Increased Stroke Risk
Heart disease increases the risk for stroke, which affects the arteries that supply the brain with blood. The American Heart Association reports that stroke is the third leading cause of death in the United States. Two types of stroke damage the blood vessels that supply the brain. Ischemic stroke occurs when a blood clot blocks the flow of blood to the brain. Hemorrhagic stroke occurs when a blood vessel ruptures. This prevents blood from reaching the brain, which means the brain does not get the oxygen it needs. Warning signs of stroke include numbness or weakness, vision disturbances, dizziness, severe headache, difficulty speaking and confusion. These signs appear suddenly and without warning.
High Blood Pressure
Some forms of heart disease result in the formation of plaque in the arteries. The arteries carry oxygenated blood away from the heart and to the other tissues of the body. As plaque builds up, the heart has to pump even harder to deliver this nutrient-rich blood to the organs. The increased workload results in high blood pressure. Blood pressure represents the force of blood on the artery walls as it travels through the circulatory system. Uncontrolled high blood pressure increases the risk for stroke, blindness, kidney disease, diabetes and heart attack.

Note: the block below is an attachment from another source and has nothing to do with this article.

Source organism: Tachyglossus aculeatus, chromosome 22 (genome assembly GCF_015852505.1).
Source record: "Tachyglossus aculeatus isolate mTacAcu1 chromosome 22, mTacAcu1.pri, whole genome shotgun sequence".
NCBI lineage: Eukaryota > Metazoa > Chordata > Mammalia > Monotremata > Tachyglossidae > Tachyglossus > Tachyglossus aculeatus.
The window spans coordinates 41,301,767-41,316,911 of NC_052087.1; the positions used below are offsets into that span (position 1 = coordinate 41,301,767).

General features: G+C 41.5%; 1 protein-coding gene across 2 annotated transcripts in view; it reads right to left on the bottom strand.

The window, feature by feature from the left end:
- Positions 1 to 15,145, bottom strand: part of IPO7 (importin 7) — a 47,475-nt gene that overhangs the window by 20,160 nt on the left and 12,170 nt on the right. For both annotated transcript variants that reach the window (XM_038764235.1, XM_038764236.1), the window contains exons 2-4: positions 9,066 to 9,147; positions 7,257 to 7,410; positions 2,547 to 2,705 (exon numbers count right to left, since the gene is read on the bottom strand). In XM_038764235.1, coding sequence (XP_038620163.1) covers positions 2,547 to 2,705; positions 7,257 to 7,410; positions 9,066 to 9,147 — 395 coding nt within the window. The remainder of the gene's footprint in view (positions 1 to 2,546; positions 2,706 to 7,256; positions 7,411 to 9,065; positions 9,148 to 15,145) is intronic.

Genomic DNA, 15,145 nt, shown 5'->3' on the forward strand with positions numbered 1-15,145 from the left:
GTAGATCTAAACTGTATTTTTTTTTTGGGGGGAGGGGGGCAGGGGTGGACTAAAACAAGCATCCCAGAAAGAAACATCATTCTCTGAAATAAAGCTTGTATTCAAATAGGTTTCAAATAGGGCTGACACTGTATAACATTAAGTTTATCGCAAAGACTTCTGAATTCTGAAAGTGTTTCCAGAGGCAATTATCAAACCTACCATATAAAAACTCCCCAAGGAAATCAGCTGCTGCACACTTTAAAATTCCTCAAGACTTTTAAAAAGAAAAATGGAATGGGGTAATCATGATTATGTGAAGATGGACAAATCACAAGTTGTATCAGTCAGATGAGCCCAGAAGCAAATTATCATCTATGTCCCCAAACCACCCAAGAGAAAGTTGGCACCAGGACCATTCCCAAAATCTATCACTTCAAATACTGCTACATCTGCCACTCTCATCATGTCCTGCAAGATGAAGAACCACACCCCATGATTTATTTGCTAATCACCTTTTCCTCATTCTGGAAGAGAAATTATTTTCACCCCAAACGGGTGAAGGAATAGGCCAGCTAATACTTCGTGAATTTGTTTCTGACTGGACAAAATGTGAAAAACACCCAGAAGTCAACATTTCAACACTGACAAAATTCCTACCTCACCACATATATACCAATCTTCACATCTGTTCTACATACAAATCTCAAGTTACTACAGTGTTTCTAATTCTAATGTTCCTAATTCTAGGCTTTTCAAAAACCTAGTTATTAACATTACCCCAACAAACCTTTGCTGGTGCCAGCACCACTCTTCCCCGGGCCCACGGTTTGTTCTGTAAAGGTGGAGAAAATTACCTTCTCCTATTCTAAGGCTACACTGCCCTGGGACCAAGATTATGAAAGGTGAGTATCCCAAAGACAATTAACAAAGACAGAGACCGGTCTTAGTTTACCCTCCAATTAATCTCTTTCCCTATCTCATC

The heart and kidneys have a very close relationship. The heart pumps blood to the kidneys and, in turn, the kidneys filter waste from the blood. The kidneys then produce urine to excrete these wastes and return nutrients back into the circulatory system. The high blood pressure that occurs as a result of heart disease causes kidney damage and damage to the blood vessels that supply the kidneys. This damage leads to chronic kidney disease, which could lead to end stage renal failure. Congestive heart failure also contributes to the development of kidney disease. In congestive heart failure, the heart cannot pump blood properly. This means the blood backs up into the lungs and other body tissues. As congestive heart failure worsens, fluid and sodium build up in the bloodstream, putting additional stress on the kidney.
Some types of heart disease result in poor circulation of the blood throughout the body. The hardening of the arteries known as atherosclerosis also contributes to poor circulation. Arterial plaque makes it harder for the heart to pump blood to the legs and feet. This results in poor circulation in the extremities. Poor circulation causes cold feet, changes in skin color, numbness of the feet, cramping pains in the calf muscle, tingling in the foot and poor wound healing in the extremities. People with poor circulation need to carefully monitor their feet for signs of ulceration and wounds. Since wounds do not heal quickly in people with poor circulation, untreated foot wounds could lead to serious infections.
If you have heart disease, this should answer one of the most common questions: how does heart disease affect the body?
American Heart Association: Risk Factors and Coronary Heart Disease
American Heart Association: An Overview of the Kidney in Cardiovascular Disease
National Diabetes Information Clearinghouse: Diabetes, Heart Disease and Stroke
ePodiatry.com: Poor Circulation